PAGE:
You might assume that because you have a well built website that everything is secure and you don’t have anything to worry about. The truth however, is that the reality could be very different.
And it could be costing you money.
The internet is a continuously growing and changing entity, which means that if you are hoping to have a successful business online, you’ll have to keep up with the latest and greatest, or you’ll be left in the dirt.
The biggest changes coming to the internet and how we use it are basically in security. If you’ve spent any real time navigating the web, you’ve probably noticed that some websites display a green padlock, and some don’t. Most often you’ve probably seen it on stores that you visit for online shopping.
Other sites don’t have it, but they don’t have any problems, so you don’t think about it.
Well, that’s all changing, and it’s happening right now.
In an effort to make the internet a safer place for everyone involved, businesses and consumers alike, Google is making the push to “encourage” websites to move from http:// to https://.
What does that mean exactly? Stay tuned.
Left out in the Cold
Imagine you have a pretty popular website, and you’re getting around 500 visitors a day. That’s great for your small business, and life is good.
Then one day you notice that it suddenly drops to about 200 visitors a day. there’s no apparent reason for it, everything is still working the way it should be. There are no errors on the website, there’s no problem with the payment processor, and you’re still paying for ads, so what’s the deal?
Then you notice that next to your domain name, there’s a big red triangle that looks something like this.
Your website has been flagged as “Not Secure”, and possibly dangerous. You’ve lost a lot of visitors and you may not even be able to get them back.
How much do you think you’ve lost in revenue because of this?
It sounds like a nightmare, but it’s actually reality.
What is this technical stuff?
It can be confusing, so here’s the most basic way to break it down.
SSL – Secure Socket Layer. This is basically a fancy encryption protocol that helps keep communications over a computer network (the internet) more secure.
HTTPS – Hypertext Transfer Protocol Secure. This is how we communicate on the internet. It sends data over computer networks to a desired destination (usually web pages) and does so in a way where that data is encrypted and free from outside tampering. The main version of this it HTTP, which is the regular, insecure version.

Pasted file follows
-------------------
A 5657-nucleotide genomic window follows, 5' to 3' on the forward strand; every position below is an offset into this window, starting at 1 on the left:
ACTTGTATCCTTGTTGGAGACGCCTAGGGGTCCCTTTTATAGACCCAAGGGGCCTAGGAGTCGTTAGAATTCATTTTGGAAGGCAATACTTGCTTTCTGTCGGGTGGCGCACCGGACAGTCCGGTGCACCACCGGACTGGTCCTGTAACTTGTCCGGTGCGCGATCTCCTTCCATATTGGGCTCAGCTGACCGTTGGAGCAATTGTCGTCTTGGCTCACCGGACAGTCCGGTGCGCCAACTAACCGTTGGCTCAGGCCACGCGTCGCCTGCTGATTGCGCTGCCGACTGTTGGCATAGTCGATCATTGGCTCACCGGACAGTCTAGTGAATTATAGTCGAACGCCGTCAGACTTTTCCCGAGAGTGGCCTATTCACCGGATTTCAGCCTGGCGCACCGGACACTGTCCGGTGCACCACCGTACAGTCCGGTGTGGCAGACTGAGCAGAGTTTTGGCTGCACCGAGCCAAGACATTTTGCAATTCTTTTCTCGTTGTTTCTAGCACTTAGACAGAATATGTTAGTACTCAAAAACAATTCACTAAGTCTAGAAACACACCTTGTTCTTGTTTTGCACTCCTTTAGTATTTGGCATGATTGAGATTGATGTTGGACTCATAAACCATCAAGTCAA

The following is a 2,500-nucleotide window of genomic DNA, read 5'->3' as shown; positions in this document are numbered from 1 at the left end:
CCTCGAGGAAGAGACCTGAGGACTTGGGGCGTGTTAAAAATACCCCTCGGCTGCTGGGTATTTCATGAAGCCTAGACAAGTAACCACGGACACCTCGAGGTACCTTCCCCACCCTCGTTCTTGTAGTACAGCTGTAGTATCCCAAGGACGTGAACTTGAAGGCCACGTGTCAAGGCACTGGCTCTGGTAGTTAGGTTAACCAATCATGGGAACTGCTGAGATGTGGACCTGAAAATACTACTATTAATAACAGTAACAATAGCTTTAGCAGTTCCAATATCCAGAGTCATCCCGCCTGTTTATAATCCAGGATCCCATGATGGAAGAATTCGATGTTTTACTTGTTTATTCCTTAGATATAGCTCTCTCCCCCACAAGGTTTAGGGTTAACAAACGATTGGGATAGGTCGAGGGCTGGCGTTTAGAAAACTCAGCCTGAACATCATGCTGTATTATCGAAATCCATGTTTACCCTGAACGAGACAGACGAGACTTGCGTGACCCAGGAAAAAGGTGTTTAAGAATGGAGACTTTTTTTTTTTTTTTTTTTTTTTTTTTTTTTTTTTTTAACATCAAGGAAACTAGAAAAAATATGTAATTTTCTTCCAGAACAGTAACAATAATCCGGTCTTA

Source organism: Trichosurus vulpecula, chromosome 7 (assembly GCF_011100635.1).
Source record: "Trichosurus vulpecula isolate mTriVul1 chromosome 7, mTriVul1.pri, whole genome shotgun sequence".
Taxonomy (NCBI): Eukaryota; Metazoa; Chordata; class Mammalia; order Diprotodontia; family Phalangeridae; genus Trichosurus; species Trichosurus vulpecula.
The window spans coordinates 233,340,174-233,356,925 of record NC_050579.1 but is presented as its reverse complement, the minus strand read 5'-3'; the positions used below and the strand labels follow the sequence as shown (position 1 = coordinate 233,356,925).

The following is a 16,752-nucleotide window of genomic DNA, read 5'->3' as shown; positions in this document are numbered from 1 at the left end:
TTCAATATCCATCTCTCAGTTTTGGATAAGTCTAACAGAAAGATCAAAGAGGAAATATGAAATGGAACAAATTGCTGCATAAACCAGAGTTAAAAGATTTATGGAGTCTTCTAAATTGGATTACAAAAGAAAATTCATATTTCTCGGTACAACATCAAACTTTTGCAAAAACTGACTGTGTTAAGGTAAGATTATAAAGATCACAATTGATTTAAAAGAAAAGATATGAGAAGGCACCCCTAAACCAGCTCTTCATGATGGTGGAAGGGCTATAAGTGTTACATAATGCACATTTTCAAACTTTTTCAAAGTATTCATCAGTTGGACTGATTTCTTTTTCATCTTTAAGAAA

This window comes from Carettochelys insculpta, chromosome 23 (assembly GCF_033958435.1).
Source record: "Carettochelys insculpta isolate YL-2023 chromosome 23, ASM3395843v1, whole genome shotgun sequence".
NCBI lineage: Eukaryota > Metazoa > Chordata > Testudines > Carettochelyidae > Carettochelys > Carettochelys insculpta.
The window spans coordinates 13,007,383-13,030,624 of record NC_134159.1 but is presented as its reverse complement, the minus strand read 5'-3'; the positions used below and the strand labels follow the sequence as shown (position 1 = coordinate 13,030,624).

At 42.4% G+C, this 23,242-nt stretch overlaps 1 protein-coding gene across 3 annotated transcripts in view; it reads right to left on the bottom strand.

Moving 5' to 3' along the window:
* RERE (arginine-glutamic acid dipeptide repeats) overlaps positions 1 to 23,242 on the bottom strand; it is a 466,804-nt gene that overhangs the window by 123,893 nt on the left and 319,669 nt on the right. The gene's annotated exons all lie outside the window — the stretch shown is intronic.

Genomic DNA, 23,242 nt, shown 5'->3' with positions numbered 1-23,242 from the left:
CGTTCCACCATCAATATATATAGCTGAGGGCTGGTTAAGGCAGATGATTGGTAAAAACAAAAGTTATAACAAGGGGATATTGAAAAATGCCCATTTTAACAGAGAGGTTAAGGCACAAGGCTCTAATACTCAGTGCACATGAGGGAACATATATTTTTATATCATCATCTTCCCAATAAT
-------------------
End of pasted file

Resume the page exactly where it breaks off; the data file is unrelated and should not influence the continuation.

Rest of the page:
So why the change?
Basically, Google decided that the internet should be a safer place. Too much sensitive data floats throughout the internet, and there was no real reason as to why it shouldn’t be secure. And this was back in 2014.
Everything we do is on the internet now. Of course, if you shop online your data is pretty well covered. But what about when you want more information? How many times in a day do you enter your name, email, and/or phone number on a site so you can get something? The push to a more secure internet means that even your regular data is more protected.
What happens if I don’t want an SSL?
If you don’t want an SSL then be prepared to lose a majority of your visitor traffic. As of October 2017, Google started rolling out the https implementation in their Chrome browser, meaning that any site not secured properly with an SSL (yes, you can have an SSL and not be secure) will show an icon warning visitors. This will drive them away from you website and to someone else.
The other thing is that Google is going to actively “shame” websites that aren’t secure. Your website will eventually stop showing up in search results to make room for those who take security seriously. And if that happens, you’re going to spend a lot of time and money trying to rebuild your traffic.
So what do I do?
Talk to your web developer about getting set up with an SSL certificate and having your website completely optimized for it.
If you need someone to handle it for you, WebInke Design is more than ready to help. We’ve already rolled out the upgrade for the majority of our clients, and we can do it with little to no impact on your website’s day to day operation.
Call us at 310.294.9962 or email us at email@example.com to get more information and options.
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